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 Quote by jason.farnon You mean no additional power, after whatever gives the car an initial velocity? I can visualize that, e.g., a satellite rotating around a planet, where gravity replaces the friction of our example. But for gravity there is a law that says it always acts radially between two bodies in the direction of the segment between their centers. Gravity only acts radially on a body orbiting in a circle!!! Similarly the friction you are encountering her acts radially because the car is travelling in a circle. Gravity doesn't "look" at you, when you leave a diving board and say "Ah, he is just going to fall so I will act down - or look at a rocket being launched and say "Oh, that rocket is trying to get away, so I will pull down and at least make it little bit harder for it" or look at a satellite in orbit and think " I may as well be kind here and supply a radial force to keep it in orbit - gee, I hope that is what it wanted!!" As common, there is an attraction - centre of mass to centre of mass regardless With friction it only acts in the direction opposite motion. Opposed to motion or opposed to a potential motion. When a box slides across the floor, the friction opposes that motion. When a box is placed on a gentle slope, friction opposes the potential for the box to slide down the slope This is my question, what motion is it opposite to. It is the potential motion that it is opposing. When the front wheels of the car are angled (you turn the wheel) there is the potential for the tyres to now slide sideways (to some extent - we usually don't turn them through 90o Friction opposes that potential to slide sideways by creating a force at right angles to the motion - and so an acceleration at right angles to the motion - a centripetal acceleration Let me try this way. Tell me where I mess up. 1. When a car is driving in a circle with uniform speed, friction supplies the centripetal acceleration. Yes, because the front wheels have been angled 2. Friction is a force between two surfaces in contact that acts in the direction opposite to the direction of motion between the two surfaces that would exist in the absence of friction. That's right - the tyres are trying to slip sideways; but remember, sideways to an angled tyre may be straight ahead to a moving car. Many drivers discover this problem each winter when a snap freeze means ice on the road and the car can no longer turn or stop 3. Therefore in the car example friction opposes motion in the outward radial/centrifugal direction. The motion is not radially outward. When the driver in winter slips off the road, it is only that the road was constructed with a radius of, say, 50m but the limited friction means the car travels in a circle of , say, 100m. When suddenly placed in an unexpected non-inertial (accelerating) frame - the human will immediately invent a fictitious force to "explain" the problem. You don't need understanding to make things up. The fictitious force everyone invents even has a name - centrifugal force - and once a force gets a name it must be real - NOT 4. Therefore there is a centrifugal force.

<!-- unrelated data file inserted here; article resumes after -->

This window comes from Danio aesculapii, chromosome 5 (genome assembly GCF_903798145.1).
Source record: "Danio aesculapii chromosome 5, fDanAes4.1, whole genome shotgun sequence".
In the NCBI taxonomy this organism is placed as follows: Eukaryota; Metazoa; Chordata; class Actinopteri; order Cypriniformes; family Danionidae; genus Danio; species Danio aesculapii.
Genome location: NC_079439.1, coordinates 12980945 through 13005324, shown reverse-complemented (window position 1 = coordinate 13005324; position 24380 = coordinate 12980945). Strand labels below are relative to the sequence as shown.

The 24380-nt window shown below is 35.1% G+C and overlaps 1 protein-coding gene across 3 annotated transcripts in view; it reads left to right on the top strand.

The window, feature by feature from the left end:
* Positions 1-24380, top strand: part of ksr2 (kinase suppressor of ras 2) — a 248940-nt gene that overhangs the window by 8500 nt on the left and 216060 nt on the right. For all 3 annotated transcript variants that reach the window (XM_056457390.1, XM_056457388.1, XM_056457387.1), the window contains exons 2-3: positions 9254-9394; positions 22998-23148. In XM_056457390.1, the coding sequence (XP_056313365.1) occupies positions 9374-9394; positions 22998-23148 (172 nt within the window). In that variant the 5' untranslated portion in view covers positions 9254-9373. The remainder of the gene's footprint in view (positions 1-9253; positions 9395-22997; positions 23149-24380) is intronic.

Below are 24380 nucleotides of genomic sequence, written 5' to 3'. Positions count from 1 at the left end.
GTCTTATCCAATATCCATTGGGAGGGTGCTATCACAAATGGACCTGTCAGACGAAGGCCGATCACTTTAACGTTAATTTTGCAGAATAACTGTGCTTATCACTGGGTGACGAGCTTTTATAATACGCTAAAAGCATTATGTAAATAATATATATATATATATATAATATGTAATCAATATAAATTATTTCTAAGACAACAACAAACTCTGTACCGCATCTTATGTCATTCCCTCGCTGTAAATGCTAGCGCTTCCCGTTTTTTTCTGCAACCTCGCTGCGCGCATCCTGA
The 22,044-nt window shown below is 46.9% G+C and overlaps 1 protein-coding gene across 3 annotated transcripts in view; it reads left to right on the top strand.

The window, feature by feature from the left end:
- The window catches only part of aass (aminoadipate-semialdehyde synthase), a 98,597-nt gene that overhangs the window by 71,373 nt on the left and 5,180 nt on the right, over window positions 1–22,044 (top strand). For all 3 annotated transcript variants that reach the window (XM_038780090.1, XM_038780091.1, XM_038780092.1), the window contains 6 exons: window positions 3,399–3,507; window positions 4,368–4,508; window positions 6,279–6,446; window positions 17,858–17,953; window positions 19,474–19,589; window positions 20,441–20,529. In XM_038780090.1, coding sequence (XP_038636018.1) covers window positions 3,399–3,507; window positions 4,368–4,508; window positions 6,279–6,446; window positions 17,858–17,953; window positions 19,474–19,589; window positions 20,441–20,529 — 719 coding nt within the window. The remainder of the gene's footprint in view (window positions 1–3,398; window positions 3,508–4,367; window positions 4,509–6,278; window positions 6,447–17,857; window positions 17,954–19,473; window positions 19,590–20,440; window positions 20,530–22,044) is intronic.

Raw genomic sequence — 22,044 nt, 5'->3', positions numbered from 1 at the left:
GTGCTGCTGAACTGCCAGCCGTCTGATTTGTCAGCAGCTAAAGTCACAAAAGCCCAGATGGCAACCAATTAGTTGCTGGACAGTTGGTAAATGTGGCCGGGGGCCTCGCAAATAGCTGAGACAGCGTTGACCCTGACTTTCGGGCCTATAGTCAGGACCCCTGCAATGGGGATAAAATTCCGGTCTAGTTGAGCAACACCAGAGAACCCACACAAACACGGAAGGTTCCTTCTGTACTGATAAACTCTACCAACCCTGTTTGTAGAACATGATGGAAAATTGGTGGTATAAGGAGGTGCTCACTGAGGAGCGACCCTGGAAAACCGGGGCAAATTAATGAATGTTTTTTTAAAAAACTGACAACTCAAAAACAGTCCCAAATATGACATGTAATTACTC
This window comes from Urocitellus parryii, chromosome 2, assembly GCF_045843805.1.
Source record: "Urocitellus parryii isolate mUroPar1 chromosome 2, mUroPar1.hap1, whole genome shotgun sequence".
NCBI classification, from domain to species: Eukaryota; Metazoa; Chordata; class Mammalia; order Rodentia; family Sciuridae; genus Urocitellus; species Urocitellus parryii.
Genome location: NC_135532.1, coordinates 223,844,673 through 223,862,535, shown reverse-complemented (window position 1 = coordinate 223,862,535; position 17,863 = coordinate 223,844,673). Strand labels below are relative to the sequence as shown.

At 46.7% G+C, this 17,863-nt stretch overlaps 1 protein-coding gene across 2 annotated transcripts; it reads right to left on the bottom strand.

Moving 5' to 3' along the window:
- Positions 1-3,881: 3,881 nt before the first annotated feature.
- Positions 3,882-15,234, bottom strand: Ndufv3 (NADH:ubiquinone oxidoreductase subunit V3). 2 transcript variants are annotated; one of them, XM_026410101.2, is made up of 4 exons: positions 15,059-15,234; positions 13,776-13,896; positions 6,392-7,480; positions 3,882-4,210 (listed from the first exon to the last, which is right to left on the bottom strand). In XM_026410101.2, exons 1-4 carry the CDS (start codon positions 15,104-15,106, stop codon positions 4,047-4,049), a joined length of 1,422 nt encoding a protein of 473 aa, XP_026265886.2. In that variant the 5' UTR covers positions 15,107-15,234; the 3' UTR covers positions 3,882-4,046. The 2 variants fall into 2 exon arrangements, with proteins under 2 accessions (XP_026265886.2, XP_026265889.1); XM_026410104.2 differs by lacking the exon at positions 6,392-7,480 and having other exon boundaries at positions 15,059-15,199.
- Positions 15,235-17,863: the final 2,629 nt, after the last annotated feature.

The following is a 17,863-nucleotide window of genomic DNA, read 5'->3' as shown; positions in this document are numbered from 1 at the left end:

Exactly - as soon as everyone agrees on the same name for a piece of fiction it must exist, mustn't it? That's what physics is for - to show that there is no such thing!!!
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(PeterO, do you know you're typing in red? )
hi jason!

(just got up )
 Quote by jason.farnon You mean no additional power, after whatever gives the car an initial velocity?
assuming no air resistance, friction in the bearings, rolling resistance, etc … yes

(of course, the front wheels must be angled, or the whole vehicle must be leaning, like a motorbike)

 … With friction it only acts in the direction opposite motion. This is my question, what motion is it opposite to.
it's static friction, so it's opposite the way the car "wants" to slide, ie outwards …